3: Cloud Computing
One valuable feature of Zotero is the ability of users to share some or all of their bibliographic information with other users online. Groups can be public or private, allowing scholars to share large amounts of research easily. These groups are one example of the growing popularity of cloud computing, which is a term used to describe ways of storing information on the web, separate from your computer’s hard drive. Cloud programs allow you and other users to access information from any computer with an internet connection, and can be useful as a way of accessing, backing up, and sharing data.
Google Docs has recently grown in popularity and is one of the more commonly used applications that works on a cloud model.
Users can import an existing word document, spreadsheet, or presentation, or create a new one. Documents can be shared with multiple users or kept private, with additional options to grant other users the ability to edit the document or restrict them to “read-only” privileges. (See the “Pedagogy” section to learn how teachers are using google docs for classes.)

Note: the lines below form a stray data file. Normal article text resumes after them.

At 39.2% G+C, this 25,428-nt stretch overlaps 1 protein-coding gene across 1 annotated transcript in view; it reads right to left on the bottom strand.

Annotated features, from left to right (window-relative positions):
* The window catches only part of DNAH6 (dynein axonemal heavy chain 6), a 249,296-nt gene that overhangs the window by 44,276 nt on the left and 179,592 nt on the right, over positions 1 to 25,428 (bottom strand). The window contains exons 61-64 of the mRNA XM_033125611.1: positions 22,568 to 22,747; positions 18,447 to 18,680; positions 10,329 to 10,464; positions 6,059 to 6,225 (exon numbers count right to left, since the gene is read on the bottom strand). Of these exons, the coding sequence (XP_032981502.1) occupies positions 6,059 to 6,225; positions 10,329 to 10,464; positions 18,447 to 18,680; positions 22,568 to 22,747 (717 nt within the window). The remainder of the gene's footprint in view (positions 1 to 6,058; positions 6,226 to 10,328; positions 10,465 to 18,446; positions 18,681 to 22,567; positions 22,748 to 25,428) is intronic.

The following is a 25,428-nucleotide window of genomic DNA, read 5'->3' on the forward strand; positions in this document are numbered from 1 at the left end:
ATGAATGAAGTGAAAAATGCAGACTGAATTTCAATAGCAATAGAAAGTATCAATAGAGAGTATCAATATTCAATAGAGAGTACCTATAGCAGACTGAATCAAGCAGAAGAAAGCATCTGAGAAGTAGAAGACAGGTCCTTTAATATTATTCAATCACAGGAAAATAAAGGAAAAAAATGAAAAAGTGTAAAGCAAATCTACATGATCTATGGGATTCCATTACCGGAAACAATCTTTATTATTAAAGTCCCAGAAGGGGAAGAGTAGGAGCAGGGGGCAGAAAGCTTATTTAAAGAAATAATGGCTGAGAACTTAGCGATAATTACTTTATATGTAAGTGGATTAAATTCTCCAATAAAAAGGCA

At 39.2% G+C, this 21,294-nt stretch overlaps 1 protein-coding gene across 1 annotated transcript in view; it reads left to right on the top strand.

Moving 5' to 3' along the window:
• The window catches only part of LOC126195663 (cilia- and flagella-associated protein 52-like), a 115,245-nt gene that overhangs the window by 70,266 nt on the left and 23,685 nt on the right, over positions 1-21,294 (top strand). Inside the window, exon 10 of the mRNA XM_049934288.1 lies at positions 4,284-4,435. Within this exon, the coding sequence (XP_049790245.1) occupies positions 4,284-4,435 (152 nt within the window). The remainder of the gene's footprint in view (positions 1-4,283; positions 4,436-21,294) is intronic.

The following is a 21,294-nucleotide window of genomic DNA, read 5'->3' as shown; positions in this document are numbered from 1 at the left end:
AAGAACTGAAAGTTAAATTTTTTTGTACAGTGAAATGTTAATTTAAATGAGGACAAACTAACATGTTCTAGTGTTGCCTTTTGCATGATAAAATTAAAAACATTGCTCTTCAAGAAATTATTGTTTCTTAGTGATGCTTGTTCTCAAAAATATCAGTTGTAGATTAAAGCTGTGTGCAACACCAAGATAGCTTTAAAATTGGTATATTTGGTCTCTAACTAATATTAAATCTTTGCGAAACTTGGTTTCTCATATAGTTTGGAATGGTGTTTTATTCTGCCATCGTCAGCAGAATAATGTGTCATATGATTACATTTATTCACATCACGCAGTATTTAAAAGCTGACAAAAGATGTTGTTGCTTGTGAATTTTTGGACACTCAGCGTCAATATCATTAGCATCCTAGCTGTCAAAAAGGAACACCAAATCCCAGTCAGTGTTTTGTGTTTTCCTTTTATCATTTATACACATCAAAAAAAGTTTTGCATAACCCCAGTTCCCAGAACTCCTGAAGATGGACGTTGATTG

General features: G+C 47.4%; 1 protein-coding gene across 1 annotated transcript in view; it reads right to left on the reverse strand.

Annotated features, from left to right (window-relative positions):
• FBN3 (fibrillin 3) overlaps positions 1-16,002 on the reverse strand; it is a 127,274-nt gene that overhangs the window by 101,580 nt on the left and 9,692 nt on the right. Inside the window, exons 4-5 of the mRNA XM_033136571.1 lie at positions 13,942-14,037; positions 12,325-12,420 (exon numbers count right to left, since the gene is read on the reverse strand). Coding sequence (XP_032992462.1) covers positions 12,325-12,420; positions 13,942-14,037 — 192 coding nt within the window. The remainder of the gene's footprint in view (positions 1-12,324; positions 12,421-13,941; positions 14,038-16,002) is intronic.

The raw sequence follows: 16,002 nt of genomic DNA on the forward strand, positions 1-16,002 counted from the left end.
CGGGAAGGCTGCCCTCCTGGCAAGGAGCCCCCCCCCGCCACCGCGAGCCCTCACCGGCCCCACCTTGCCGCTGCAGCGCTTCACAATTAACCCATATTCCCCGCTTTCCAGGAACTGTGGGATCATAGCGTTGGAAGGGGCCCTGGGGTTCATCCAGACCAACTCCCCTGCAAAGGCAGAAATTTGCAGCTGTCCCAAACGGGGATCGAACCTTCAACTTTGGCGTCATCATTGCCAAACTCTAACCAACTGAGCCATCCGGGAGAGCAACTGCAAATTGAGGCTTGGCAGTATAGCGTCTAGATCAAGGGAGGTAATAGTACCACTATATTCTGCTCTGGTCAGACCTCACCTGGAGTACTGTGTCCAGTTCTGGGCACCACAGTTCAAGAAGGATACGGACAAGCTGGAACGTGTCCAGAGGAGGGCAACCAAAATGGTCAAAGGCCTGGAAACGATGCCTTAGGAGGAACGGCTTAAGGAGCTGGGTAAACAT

Another popular cloud computing service is the note-taking software Evernote, which allows users to write notes that are stored online and synched across any number of devices (office desktop, home desktop, laptop, smartphone, etc.). Many find Evernote easier than taking notes by hand, and Evernote offers the added benefit of searchability. “Evernote searches would time and again reveal bits of information I had forgotten about,” writes Shawn Miller on ProfHacker. Once you create a note you can also label it with multiple tags and, like other cloud programs, share information easily with other users.
As a graduate student, Shane Landrum uses Evernote to tag individual notes he’s taken on a particular topic, as well as to group “paragraph-length quote clippings out of longer PDFs.” For more on how academics are using Evernote, see here and here.
DropBox offers another venue for file sharing, cloud storage, remote data access, and file backup. Although some still use external hard drives and jump drives to back up data, DropBox is part of a new wave of programs that provide online storage for your files. For one academic’s take on Dropbox and its benefits as a backup tool, click here.